BAGHDAD -- More than a dozen explosions, mainly from car bombs, ripped through Iraqi marketplaces, parking lots, a cafe and rush-hour crowds Monday, killing at least 58 people and pushing the nation's death toll for the month of July toward the 700 mark, officials said.
The bombings -- 18 in all -- are part of a wave of bloodshed that has swept across the country since April, killing more than 3,000 people and worsening the already-strained ties between Iraq's Sunni minority and the Shiite-led government. The scale and pace of the violence, unseen since the darkest days of Iraq's insurgency, have fanned fears of a return to the widespread sectarian bloodletting that pushed the nation to the brink of civil war after the 2003 U.S.-led invasion.
With two days left in July, the month's death toll now stands at 680, by Associated Press count. Most of those have come during Ramadan, the Muslim holy month of dawn-to-dusk fasting that began July 10, making it country's bloodiest since 2007.
"Iraq is bleeding from random violence, which sadly reached record heights during the holy month of Ramadan," said acting U.N. envoy to Iraq, Gyorgy Busztin. He said the killings could push the country "back into sectarian strife," and called for immediate and decisive action to stop the "senseless bloodshed."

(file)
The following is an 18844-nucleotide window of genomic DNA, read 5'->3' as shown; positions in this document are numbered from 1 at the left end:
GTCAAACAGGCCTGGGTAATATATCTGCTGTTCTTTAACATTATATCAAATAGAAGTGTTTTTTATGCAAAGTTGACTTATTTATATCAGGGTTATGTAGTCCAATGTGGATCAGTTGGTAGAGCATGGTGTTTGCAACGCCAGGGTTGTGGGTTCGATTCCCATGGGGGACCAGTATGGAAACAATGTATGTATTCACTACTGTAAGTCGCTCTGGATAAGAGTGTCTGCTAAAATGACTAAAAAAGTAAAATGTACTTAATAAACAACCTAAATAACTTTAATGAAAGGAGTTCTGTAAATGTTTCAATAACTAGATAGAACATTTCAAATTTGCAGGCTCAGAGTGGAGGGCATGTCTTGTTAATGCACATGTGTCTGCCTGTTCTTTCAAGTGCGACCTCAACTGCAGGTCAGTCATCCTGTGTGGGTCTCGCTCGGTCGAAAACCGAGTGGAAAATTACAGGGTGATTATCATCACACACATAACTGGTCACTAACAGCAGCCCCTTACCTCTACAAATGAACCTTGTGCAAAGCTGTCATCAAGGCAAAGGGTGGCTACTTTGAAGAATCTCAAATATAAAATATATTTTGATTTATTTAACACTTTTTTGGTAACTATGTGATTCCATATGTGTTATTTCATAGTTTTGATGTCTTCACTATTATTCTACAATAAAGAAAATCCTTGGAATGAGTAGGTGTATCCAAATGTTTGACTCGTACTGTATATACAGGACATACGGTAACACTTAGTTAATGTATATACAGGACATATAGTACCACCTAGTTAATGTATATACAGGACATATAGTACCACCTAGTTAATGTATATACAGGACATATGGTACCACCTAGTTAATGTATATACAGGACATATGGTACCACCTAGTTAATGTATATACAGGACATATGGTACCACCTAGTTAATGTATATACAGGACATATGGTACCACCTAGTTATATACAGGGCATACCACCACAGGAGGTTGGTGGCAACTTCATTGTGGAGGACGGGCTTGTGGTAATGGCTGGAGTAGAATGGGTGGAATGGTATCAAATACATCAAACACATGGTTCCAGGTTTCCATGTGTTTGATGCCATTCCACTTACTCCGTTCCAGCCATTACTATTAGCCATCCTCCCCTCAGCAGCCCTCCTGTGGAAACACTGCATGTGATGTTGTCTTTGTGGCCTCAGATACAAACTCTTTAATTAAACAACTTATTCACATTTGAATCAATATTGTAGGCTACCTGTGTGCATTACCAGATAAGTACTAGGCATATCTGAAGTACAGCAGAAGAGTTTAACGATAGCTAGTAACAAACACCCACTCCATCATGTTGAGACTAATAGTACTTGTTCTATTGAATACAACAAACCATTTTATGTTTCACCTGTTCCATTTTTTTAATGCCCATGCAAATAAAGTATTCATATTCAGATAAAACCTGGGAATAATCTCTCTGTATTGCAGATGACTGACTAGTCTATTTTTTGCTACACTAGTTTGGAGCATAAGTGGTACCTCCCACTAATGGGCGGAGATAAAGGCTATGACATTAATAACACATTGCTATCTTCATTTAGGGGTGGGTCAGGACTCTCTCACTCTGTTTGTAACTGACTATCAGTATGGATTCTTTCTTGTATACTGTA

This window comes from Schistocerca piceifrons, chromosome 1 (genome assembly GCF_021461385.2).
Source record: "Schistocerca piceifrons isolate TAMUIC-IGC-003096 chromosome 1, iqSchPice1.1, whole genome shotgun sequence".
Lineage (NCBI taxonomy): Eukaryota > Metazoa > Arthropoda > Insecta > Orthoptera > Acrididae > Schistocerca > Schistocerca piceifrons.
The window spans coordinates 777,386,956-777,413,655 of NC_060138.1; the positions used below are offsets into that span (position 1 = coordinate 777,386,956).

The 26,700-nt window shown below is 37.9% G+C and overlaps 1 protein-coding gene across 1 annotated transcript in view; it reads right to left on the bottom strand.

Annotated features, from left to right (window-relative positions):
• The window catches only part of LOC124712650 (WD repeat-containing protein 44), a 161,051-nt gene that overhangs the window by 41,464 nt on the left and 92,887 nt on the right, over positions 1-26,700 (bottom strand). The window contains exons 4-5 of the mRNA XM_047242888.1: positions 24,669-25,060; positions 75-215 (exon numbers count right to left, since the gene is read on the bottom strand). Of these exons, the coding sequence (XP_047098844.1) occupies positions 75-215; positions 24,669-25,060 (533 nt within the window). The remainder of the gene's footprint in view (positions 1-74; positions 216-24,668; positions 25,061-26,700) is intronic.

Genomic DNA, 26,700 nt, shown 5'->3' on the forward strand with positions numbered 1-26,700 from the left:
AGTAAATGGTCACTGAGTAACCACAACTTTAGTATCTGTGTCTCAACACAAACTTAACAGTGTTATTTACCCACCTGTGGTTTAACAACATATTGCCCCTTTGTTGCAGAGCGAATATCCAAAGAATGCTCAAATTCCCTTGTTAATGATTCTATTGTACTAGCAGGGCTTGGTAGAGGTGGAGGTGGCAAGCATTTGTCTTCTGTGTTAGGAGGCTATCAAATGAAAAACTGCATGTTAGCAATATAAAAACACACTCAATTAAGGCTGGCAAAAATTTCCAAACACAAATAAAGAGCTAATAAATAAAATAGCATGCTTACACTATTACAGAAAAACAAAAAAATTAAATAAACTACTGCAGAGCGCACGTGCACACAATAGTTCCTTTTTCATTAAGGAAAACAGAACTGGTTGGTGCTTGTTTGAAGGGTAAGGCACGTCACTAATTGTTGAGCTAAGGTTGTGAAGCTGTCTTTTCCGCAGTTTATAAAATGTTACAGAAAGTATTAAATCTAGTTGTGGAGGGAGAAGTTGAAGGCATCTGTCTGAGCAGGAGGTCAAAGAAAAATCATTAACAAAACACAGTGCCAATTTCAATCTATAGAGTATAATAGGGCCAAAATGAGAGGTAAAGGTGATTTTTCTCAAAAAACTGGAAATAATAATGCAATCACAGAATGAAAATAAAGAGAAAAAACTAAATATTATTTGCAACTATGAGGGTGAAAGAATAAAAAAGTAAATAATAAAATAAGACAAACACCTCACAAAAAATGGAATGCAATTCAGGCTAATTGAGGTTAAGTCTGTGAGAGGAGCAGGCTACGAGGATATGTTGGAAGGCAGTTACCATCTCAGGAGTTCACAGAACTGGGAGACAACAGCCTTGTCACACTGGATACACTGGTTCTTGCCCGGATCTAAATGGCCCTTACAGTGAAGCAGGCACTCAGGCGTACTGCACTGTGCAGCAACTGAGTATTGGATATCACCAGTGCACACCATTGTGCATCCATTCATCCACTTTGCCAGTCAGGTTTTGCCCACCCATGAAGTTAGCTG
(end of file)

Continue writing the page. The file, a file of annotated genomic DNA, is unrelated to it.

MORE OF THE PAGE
There was no immediate claim of responsibility for Monday's attacks, but the Interior Ministry blamed al-Qaida's Iraqi branch and accused it of trying to widen the rift between Sunnis and Shiites. "The country is now facing a declared war waged by bloody sectarian groups that aim at flooding the country with chaos and reigniting the civil strife," the ministry said in a statement posted on its website.
Sunni extremist groups such as al-Qaida's Iraqi branch, known as the Islamic State of Iraq, often use coordinated blasts such as those Monday to try to break Iraqis' confidence in the Shiite-led government and stir up sectarian tensions.
The U.S. Embassy in Baghdad condemned Monday's attacks, and stressed that the United States "stands firmly with Iraq in its fight against terrorism."
Iraq's violence escalated after an April crackdown by security forces on a Sunni protest camp in the northern town of Hawija that killed 44 civilians and a security forces member, by U.N. estimate.
Monday's attacks stretched from Mosul in the north to Baghdad in central Iraq and Basra in the south. In the capital alone, a dozen car bombs struck at least nine neighborhoods -- all but two of them predominantly Shiite -- in the span of an hour, killing at least 37 people, police said. The deadliest blasts hit the eastern Shiite slum of Sadr City, where two bombs killed at least nine civilians and wounded 33 others.
A blast in the town of Mahmoudiyah outside of Baghdad killed three more people.
Car bombs that struck an outdoor market and near a cluster of construction workers killed at least seven civilians and wounded 35 in Kut, a city some 100 miles southeast of Baghdad, while a blast near an outdoor market in Samawa killed three and wounded 14, officials said.
Another car bomb in a marketplace in the Basra, some 340 miles southeast of Baghdad, killed four people and wounded five, according to police.
Outside the northern city of Mosul, a major flashpoint in the recent surge of violence, a suicide bomber rammed his explosives-laden car into a military post, killing a soldier and wounding three others.
Three people died and nine were wounded when a bomb went off Monday night inside a small cafe in Madain, about 14 miles southeast of Baghdad.